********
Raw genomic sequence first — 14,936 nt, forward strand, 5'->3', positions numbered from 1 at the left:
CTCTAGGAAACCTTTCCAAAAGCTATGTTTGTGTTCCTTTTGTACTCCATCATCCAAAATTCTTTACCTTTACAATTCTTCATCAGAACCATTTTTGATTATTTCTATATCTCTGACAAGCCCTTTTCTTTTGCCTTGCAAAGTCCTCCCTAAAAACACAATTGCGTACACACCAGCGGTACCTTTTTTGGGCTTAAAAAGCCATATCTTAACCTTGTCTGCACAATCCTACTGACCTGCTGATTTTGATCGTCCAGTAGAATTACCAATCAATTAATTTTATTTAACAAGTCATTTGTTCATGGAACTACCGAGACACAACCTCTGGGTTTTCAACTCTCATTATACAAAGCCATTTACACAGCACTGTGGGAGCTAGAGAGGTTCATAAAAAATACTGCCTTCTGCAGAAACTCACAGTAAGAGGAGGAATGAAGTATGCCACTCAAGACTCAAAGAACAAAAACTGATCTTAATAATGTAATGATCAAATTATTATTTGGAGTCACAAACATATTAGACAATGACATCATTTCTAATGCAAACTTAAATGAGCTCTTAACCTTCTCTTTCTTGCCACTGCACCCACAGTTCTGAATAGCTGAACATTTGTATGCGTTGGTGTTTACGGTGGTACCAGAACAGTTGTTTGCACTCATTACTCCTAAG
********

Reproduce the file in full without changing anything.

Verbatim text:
Raw genomic sequence first — 14,936 nt, forward strand, 5'->3', positions numbered from 1 at the left:
CTCTAGGAAACCTTTCCAAAAGCTATGTTTGTGTTCCTTTTGTACTCCATCATCCAAAATTCTTTACCTTTACAATTCTTCATCAGAACCATTTTTGATTATTTCTATATCTCTGACAAGCCCTTTTCTTTTGCCTTGCAAAGTCCTCCCTAAAAACACAATTGCGTACACACCAGCGGTACCTTTTTTGGGCTTAAAAAGCCATATCTTAACCTTGTCTGCACAATCCTACTGACCTGCTGATTTTGATCGTCCAGTAGAATTACCAATCAATTAATTTTATTTAACAAGTCATTTGTTCATGGAACTACCGAGACACAACCTCTGGGTTTTCAACTCTCATTATACAAAGCCATTTACACAGCACTGTGGGAGCTAGAGAGGTTCATAAAAAATACTGCCTTCTGCAGAAACTCACAGTAAGAGGAGGAATGAAGTATGCCACTCAAGACTCAAAGAACAAAAACTGATCTTAATAATGTAATGATCAAATTATTATTTGGAGTCACAAACATATTAGACAATGACATCATTTCTAATGCAAACTTAAATGAGCTCTTAACCTTCTCTTTCTTGCCACTGCACCCACAGTTCTGAATAGCTGAACATTTGTATGCGTTGGTGTTTACGGTGGTACCAGAACAGTTGTTTGCACTCATTACTCCTAAG